Do Labradors Bark a Lot? Not Usually + How to Correct

Labrador Retrievers are the perfect dog for any family due to their gentle and friendly nature. Labs have a happy-go-lucky attitude and don’t require intense exercise, making them ideal for those with busy lifestyles or smaller spaces.

As far as barking dog breeds go, Labrador Retrievers are relatively quiet dogs.

Do Labs Bark a Lot?

They occasionally bark when excited or alerting you to something unusual, but these intelligent pups have relatively mild barking tendencies.

Like humans, every dog is going to have a different personality. Some may be more independent and stubborn, while others might be more friendly and obedient. The same logic goes for barking. Some Labs are going to be more likely to bark than others.

Why Your Lab Barks a Lot

Labs Usually Do Not Bark a Lot

Understanding why a Lab has barking issues is the first step to solving barking problems. Here are the common reasons that a Lab may be excessively barking.

Barking for Attention

Many dogs bark when they want attention. If your pup has a habit of barking for attention, it’s essential to redirect them calmly and provide positive reinforcement when they respond appropriately.

Separation Anxiety

If you are spending long periods away from your Lab, it may be experiencing separation anxiety.

Separation anxiety can be manifested in destructive behaviors such as chewing, digging, and other forms of aggression. If your Lab exhibits any of these behaviors, finding ways to reduce their stress and anxiety while keeping them safe is important.

Keeping a fully grown Labrador at home is a commitment to spending time with them. If your schedule has changed, and they’re now spending a lot of time alone, it could be one of the reasons for their anxiety.

Ensuring you provide plenty of quality time with your Lab is vital for reducing their stress and anxiety.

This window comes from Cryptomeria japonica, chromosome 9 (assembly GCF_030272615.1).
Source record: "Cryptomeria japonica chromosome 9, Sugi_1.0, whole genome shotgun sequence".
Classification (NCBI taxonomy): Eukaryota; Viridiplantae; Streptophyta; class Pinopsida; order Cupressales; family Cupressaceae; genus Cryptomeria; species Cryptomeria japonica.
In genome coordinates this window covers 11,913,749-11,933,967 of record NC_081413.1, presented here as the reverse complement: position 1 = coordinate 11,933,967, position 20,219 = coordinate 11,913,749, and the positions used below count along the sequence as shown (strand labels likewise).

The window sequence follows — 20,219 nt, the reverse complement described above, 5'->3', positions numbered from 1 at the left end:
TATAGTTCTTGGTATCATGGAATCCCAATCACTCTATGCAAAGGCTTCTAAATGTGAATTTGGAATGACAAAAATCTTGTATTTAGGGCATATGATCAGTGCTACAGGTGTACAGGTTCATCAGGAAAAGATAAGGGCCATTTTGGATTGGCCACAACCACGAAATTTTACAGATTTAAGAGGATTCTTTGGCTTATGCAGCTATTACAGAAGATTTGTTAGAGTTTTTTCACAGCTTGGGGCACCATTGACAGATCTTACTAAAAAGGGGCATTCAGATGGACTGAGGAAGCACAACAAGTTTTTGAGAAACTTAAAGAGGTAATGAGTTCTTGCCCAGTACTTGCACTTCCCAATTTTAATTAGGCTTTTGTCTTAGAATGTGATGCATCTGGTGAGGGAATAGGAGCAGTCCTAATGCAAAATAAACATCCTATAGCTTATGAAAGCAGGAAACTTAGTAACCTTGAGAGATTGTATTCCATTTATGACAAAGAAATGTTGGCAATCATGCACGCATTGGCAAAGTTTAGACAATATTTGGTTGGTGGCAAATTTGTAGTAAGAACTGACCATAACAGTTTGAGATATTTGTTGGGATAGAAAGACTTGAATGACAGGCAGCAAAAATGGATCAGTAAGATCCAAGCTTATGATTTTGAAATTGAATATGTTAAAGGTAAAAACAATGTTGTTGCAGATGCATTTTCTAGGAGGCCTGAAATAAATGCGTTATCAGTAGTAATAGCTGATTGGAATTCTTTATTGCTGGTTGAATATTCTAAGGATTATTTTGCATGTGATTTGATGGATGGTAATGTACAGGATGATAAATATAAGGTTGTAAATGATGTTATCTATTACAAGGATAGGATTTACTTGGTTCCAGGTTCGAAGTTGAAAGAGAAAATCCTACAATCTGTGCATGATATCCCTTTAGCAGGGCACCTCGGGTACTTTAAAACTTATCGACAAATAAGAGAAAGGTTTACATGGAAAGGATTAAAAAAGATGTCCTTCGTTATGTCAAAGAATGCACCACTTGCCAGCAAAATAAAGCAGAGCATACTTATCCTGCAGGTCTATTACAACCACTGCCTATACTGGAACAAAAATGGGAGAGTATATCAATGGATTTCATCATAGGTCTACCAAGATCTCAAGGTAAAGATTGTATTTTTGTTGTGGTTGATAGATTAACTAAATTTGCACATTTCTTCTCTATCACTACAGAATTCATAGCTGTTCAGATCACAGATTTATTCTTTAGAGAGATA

You can provide physical activities such as walks, runs, and play-dates with other dogs to stimulate their minds and give them an outlet to release pent-up energy.


Labs like to play and need to spend time with their owners.

Exercise is another crucial part of keeping your Lab healthy and happy; taking them on walks, playing fetch in the yard, or swimming together are all great ways to spend quality time together while providing the physical activity they need.

If you don’t have the energy or time to take them on an outing, ensure they have plenty of yard time to unwind (preferably with you present).

They Think They are the Alfa

Being in charge is a tough job. Some dogs don’t like feeling like they are the pack leader.

Dogs are pack animals that follow a hierarchical system with an alfa leader. Showing your dog that you are the alfa is an important step in any canine/human relationship.

One way to establish dominance is to feed your dog before. Make sure to position yourself higher than your pup while eating, and always enter and exit any doorways first.

Consistently rewarding desired behaviors with treats or affection will also help reinforce the idea that you’re in charge.

It’s important to remember to stay consistent, calm, and confident in your role as alfa when training and interacting with your pup. This will empower them to understand who’s the boss and help create a strong bond between the two of you.

Once you establish yourself as the Alfa, your Lab can relax and spend less time barking.

They Have an Unkown Past

A dog owner can only speak for their time with their Lab. If you’ve adopted an adult Lab, you will probably not know what caused them to start barking so much.

If this is the case for you, we recommend seeing an animal behavior expert that’s local to you to help treat the issue.

How to Get Your Lab to Stop Barking

You can also start training your Lab puppy to obey commands such as sit, stay, or the 123 recall method so that you can teach them alternative behaviors for getting attention.

It’s important to be consistent and patient when working on this with your pup, as it may take some time for them to learn the new behavior you’re teaching. If barking for attention persists, consult a trainer or behaviorist who can help provide guidance and advice.


First, you need to understand WHY your Lab is barking too much, and then you can begin to focus on what to do about it. Good luck! There can be many reasons for excessive barking, and it’s essential to identify the cause to address it adequately.